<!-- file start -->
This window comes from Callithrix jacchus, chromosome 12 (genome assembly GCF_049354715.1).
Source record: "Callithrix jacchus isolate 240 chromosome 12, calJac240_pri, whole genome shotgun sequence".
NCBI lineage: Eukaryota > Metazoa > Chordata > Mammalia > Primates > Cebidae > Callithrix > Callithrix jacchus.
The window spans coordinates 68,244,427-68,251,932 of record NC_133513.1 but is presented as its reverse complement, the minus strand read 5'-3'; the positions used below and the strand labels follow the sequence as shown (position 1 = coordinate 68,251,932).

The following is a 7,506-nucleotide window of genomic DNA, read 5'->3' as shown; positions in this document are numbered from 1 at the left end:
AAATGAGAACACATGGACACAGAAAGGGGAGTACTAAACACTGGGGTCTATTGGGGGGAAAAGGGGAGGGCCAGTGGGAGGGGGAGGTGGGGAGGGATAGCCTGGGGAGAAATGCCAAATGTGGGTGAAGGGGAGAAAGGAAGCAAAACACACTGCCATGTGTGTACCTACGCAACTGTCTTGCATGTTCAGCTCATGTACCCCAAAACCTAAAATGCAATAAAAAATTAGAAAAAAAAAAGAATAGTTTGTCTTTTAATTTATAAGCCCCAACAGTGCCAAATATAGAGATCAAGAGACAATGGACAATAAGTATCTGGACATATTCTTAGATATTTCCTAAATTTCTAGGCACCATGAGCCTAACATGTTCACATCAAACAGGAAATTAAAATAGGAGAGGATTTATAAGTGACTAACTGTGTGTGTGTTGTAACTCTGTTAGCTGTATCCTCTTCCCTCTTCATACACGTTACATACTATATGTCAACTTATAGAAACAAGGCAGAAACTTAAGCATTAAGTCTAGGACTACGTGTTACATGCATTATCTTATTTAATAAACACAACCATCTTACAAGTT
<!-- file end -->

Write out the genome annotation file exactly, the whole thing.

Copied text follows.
This window comes from Callithrix jacchus, chromosome 12 (genome assembly GCF_049354715.1).
Source record: "Callithrix jacchus isolate 240 chromosome 12, calJac240_pri, whole genome shotgun sequence".
NCBI lineage: Eukaryota > Metazoa > Chordata > Mammalia > Primates > Cebidae > Callithrix > Callithrix jacchus.
The window spans coordinates 68,244,427-68,251,932 of record NC_133513.1 but is presented as its reverse complement, the minus strand read 5'-3'; the positions used below and the strand labels follow the sequence as shown (position 1 = coordinate 68,251,932).

The following is a 7,506-nucleotide window of genomic DNA, read 5'->3' as shown; positions in this document are numbered from 1 at the left end:
AAATGAGAACACATGGACACAGAAAGGGGAGTACTAAACACTGGGGTCTATTGGGGGGAAAAGGGGAGGGCCAGTGGGAGGGGGAGGTGGGGAGGGATAGCCTGGGGAGAAATGCCAAATGTGGGTGAAGGGGAGAAAGGAAGCAAAACACACTGCCATGTGTGTACCTACGCAACTGTCTTGCATGTTCAGCTCATGTACCCCAAAACCTAAAATGCAATAAAAAATTAGAAAAAAAAAAGAATAGTTTGTCTTTTAATTTATAAGCCCCAACAGTGCCAAATATAGAGATCAAGAGACAATGGACAATAAGTATCTGGACATATTCTTAGATATTTCCTAAATTTCTAGGCACCATGAGCCTAACATGTTCACATCAAACAGGAAATTAAAATAGGAGAGGATTTATAAGTGACTAACTGTGTGTGTGTTGTAACTCTGTTAGCTGTATCCTCTTCCCTCTTCATACACGTTACATACTATATGTCAACTTATAGAAACAAGGCAGAAACTTAAGCATTAAGTCTAGGACTACGTGTTACATGCATTATCTTATTTAATAAACACAACCATCTTACAAGTT